B6=Risk. A variable equal to the amount that the girl chooses to invest in the coin flip.
This is question 5Q1/5Q2 in the face-to-face interview.
Gender equality
G1 = Indicator variable=1 if the girl responds yes to the following question (that comes from the DHS – Tanzania): “Do you agree that a husband is justified in hitting or beating his wife if she goes out without telling him?” (Yes/No) This is question 151 in the long-term follow-up questionnaire.
G2 = An indicator variable based on the answers to the following questions:
“According to you, in a couple, how should the number of children be decided? Should it be primarily the husband's decision, the wife's decision, or a joint decision?”
(1) The wife, (2) The husband, (3) Both should have an equal say
“According to you, in a relationship, who should decide whether and when to have sex? Should it be primarily the man’s decision, the woman’s decision, or a joint decision?”
(1) The woman, (2) The man, (3) Both should have an equal say
“According to you, when having sex, who should decide whether and when to use a condom? Should it be primarily the man’s decision, the woman’s decision, or a joint decision?”
(1) The woman, (2) The man, (3) Both should have an equal say
We will recode the answers as follow: 1 if woman/wife, -1 if man/husband, 0 if both.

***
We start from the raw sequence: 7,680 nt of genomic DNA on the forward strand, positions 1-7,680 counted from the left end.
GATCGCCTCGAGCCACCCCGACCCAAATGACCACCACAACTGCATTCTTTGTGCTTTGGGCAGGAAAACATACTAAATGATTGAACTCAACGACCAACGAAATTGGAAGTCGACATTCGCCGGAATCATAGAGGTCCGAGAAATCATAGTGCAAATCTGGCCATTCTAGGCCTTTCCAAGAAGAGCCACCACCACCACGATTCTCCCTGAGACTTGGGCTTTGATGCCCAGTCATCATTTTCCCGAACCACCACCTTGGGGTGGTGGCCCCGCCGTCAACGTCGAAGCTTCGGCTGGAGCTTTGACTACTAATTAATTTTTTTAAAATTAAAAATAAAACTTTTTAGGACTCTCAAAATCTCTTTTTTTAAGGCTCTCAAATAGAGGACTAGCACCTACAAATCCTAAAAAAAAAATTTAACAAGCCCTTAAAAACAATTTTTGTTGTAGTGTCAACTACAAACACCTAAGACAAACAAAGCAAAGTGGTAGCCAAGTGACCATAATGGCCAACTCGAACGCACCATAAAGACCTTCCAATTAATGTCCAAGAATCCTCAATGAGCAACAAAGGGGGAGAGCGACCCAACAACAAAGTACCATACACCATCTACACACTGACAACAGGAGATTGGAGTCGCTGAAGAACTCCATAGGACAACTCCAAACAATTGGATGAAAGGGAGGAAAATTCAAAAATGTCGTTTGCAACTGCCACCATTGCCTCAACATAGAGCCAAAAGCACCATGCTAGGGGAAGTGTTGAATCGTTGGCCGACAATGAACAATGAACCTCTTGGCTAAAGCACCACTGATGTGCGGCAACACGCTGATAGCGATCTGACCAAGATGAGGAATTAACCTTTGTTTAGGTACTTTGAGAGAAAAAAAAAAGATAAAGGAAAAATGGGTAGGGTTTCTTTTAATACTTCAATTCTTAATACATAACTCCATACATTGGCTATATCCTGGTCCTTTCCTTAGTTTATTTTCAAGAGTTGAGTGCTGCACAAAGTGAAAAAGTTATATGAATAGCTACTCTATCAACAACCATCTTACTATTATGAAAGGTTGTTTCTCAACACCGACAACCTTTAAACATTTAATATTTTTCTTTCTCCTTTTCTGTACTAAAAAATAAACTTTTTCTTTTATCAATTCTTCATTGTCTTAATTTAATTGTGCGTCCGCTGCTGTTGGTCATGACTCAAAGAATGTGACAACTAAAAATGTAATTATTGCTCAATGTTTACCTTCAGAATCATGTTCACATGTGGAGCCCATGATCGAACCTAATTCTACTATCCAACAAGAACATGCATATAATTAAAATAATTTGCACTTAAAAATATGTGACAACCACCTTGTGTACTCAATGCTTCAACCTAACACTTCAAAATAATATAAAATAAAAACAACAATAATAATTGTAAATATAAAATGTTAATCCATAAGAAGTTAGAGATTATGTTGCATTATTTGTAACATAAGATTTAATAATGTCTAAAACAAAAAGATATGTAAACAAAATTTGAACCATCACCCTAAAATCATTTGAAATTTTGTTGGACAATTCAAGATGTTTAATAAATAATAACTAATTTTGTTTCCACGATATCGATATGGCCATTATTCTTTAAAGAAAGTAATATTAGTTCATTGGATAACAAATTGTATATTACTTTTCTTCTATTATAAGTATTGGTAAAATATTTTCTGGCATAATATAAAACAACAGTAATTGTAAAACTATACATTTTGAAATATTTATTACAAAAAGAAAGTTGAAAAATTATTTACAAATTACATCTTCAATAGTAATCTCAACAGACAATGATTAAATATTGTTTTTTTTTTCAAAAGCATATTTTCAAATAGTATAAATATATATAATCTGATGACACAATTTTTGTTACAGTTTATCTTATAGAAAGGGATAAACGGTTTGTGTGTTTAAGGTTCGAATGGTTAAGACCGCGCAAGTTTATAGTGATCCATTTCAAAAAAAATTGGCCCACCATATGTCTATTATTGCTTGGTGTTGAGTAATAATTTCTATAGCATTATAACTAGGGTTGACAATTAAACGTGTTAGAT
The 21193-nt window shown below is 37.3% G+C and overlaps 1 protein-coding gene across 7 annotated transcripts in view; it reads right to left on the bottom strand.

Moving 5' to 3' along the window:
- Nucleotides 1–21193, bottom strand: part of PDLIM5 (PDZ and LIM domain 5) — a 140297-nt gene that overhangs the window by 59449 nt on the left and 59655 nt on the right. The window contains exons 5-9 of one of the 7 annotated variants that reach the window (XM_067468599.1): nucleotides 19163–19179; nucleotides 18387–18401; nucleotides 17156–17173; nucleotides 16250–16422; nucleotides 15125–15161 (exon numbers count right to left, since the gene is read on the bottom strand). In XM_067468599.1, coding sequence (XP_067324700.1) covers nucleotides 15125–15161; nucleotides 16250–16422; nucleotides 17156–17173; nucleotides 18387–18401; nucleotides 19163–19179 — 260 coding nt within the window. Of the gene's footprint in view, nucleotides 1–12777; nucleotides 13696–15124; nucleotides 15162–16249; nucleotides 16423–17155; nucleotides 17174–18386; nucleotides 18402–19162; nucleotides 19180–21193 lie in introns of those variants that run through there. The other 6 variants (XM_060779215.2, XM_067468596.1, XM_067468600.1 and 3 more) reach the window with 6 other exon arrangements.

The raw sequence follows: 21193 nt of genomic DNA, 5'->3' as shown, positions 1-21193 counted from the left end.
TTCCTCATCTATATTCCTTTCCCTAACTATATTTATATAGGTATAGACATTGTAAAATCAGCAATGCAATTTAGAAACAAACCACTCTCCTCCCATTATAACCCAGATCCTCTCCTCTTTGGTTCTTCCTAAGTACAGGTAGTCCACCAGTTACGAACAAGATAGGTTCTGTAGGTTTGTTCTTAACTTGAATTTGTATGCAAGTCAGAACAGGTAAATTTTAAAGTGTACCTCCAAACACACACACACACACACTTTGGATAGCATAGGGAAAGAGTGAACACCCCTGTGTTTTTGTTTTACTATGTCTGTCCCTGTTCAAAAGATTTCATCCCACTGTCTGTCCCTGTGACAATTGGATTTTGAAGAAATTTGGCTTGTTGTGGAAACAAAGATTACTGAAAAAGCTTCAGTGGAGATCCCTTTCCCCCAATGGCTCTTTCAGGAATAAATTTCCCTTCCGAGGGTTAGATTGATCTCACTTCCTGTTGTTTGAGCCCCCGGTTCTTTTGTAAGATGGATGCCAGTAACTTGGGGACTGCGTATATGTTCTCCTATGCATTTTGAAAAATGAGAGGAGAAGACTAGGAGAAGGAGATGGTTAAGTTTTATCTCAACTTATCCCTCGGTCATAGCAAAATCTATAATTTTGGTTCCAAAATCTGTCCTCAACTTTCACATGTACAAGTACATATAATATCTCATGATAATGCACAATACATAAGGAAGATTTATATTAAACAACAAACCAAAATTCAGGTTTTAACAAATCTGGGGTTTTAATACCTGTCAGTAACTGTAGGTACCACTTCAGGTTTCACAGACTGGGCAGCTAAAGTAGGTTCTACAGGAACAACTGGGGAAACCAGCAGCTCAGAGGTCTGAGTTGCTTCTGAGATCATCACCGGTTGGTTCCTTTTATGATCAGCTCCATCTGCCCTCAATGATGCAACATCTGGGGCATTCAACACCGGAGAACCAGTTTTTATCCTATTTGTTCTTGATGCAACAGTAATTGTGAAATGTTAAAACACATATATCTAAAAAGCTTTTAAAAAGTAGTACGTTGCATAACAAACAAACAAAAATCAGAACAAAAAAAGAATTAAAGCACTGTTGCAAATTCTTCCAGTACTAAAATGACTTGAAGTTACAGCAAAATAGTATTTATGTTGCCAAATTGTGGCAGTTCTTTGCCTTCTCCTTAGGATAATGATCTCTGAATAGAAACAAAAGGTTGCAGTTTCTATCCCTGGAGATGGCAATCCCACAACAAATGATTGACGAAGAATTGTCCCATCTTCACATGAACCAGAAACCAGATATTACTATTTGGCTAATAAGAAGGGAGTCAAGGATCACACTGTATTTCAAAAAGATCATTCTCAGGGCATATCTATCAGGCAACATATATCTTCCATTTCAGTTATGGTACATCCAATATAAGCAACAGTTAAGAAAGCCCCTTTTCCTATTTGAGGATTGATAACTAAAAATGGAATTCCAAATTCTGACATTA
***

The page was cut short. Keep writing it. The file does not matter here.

We will then calculate the sum of answers, it will range from -3 to +3. We will calculate X = the median value of this sum in the control group. The final indicator will be equal to 1 if the sum is larger than X, and equal to zero otherwise.
These are questions A8, B11 and B12 in the face-to-face survey.
Empowerment
E1 = Response value to the following question, where we ask whether they agree that “I have little control about things that happen to me”. The response is on a scale of 1 to 5, where 1 is strongly disagrees and 5 is “strongly agrees”. This is question 149 in the long-term follow-up questionnaire.
Welfare
W1= Response value to the following question, where we ask whether they agree that “I am very happy with my life», using the scale « 1. strongly disagree, 2. disagree, 3. neither agree nor disagree, 4. Agree, 5. strongly agree». This is question 153 in the long-term follow-up questionnaire.

W2 – Infections. An indicator variable equal to one if the respondent reports in the face-to-face interview: (i) stds, (ii) abnormal genital discharges, or (iii) genital sore or ulcer (questions C1, C2 and C3), or if the respondent is tested positive for syphilis.

Secondary Outcomes

Secondary Outcomes (end points)
Secondary Outcomes (explanation)

Experimental Design

Experimental Design
4 arms, cluster randomized, 20 clusters per arm, 3485 observations
Experimental Design Details
Randomization Method
on computer, with stata
Randomization Unit
cluster = school
Was the treatment clustered?
Yes

Experiment Characteristics

Sample size: planned number of clusters
3485 observations from 80 schools
Sample size: planned number of observations
2480
Sample size (or number of clusters) by treatment arms
20 schools per arm
Minimum detectable effect size for main outcomes (accounting for sample design and clustering)
IRB

Institutional Review Boards (IRBs)

IRB Name
IRB Approval Date
IRB Approval Number
Analysis Plan

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Post-Trial

Post Trial Information

Study Withdrawal

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Intervention

Is the intervention completed?
No
Data Collection Complete
Data Publication

Data Publication

Is public data available?
No

Program Files

Program Files
Reports, Papers & Other Materials

Relevant Paper(s)

Reports & Other Materials